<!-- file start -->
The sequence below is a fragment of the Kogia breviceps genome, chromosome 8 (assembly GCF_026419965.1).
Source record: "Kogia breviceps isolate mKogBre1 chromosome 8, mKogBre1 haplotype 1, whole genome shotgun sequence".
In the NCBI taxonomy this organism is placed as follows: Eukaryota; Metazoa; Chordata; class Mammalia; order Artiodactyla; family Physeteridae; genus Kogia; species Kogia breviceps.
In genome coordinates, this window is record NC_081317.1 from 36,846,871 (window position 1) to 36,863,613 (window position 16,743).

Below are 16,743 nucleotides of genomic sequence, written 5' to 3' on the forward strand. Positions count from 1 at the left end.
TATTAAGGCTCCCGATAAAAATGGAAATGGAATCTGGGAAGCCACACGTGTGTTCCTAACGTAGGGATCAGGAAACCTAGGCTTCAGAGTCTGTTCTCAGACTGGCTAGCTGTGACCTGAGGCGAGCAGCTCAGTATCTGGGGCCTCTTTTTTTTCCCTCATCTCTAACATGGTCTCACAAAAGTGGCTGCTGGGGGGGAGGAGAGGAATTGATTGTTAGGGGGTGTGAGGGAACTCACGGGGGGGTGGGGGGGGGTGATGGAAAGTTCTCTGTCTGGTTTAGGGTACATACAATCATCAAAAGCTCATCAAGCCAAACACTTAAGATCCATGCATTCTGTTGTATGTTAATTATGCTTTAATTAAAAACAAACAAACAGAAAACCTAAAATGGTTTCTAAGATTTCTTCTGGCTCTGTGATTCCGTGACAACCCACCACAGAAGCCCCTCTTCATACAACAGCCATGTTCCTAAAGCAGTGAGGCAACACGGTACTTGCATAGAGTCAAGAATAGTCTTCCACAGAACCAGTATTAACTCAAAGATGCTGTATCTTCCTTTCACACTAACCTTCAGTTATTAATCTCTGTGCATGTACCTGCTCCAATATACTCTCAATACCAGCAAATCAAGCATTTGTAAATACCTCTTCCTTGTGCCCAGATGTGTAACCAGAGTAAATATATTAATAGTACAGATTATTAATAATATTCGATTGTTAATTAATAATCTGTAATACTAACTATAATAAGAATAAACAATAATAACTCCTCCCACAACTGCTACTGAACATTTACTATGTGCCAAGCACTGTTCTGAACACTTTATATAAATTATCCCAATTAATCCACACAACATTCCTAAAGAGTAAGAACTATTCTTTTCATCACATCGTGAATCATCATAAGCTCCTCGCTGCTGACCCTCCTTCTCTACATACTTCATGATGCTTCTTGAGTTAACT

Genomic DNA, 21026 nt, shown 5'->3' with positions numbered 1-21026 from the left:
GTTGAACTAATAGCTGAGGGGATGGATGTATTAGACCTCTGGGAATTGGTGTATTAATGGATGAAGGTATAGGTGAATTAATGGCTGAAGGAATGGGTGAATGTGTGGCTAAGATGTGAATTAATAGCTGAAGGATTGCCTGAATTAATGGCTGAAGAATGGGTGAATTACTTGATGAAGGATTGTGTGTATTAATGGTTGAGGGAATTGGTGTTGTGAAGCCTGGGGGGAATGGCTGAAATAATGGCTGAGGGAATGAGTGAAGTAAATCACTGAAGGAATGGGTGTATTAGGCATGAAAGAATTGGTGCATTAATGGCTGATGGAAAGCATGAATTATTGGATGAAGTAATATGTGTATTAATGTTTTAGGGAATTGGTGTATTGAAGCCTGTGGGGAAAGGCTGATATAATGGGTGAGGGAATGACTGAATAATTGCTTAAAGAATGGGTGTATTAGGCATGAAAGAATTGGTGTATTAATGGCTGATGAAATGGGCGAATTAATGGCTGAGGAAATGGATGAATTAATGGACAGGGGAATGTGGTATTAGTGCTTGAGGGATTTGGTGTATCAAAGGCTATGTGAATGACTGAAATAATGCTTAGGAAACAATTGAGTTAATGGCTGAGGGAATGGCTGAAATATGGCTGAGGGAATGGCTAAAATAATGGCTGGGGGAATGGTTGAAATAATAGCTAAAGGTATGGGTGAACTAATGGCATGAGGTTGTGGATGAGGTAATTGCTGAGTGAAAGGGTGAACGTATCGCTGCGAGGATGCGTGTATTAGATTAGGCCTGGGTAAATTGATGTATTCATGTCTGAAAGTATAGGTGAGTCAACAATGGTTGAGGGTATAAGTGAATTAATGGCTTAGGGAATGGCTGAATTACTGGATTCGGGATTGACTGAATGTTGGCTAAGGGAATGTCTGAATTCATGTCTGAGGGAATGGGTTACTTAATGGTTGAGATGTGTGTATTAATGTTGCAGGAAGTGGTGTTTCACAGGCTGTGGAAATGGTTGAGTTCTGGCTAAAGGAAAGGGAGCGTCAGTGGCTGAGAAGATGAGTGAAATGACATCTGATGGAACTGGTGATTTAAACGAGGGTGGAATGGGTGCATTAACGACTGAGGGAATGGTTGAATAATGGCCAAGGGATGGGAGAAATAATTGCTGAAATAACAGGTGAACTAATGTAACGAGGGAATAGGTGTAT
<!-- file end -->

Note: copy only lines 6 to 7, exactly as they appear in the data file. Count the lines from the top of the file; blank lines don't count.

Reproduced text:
TATTAAGGCTCCCGATAAAAATGGAAATGGAATCTGGGAAGCCACACGTGTGTTCCTAACGTAGGGATCAGGAAACCTAGGCTTCAGAGTCTGTTCTCAGACTGGCTAGCTGTGACCTGAGGCGAGCAGCTCAGTATCTGGGGCCTCTTTTTTTTCCCTCATCTCTAACATGGTCTCACAAAAGTGGCTGCTGGGGGGGAGGAGAGGAATTGATTGTTAGGGGGTGTGAGGGAACTCACGGGGGGGTGGGGGGGGGTGATGGAAAGTTCTCTGTCTGGTTTAGGGTACATACAATCATCAAAAGCTCATCAAGCCAAACACTTAAGATCCATGCATTCTGTTGTATGTTAATTATGCTTTAATTAAAAACAAACAAACAGAAAACCTAAAATGGTTTCTAAGATTTCTTCTGGCTCTGTGATTCCGTGACAACCCACCACAGAAGCCCCTCTTCATACAACAGCCATGTTCCTAAAGCAGTGAGGCAACACGGTACTTGCATAGAGTCAAGAATAGTCTTCCACAGAACCAGTATTAACTCAAAGATGCTGTATCTTCCTTTCACACTAACCTTCAGTTATTAATCTCTGTGCATGTACCTGCTCCAATATACTCTCAATACCAGCAAATCAAGCATTTGTAAATACCTCTTCCTTGTGCCCAGATGTGTAACCAGAGTAAATATATTAATAGTACAGATTATTAATAATATTCGATTGTTAATTAATAATCTGTAATACTAACTATAATAAGAATAAACAATAATAACTCCTCCCACAACTGCTACTGAACATTTACTATGTGCCAAGCACTGTTCTGAACACTTTATATAAATTATCCCAATTAATCCACACAACATTCCTAAAGAGTAAGAACTATTCTTTTCATCACATCGTGAATCATCATAAGCTCCTCGCTGCTGACCCTCCTTCTCTACATACTTCATGATGCTTCTTGAGTTAACT

Genomic DNA, 21026 nt, shown 5'->3' with positions numbered 1-21026 from the left: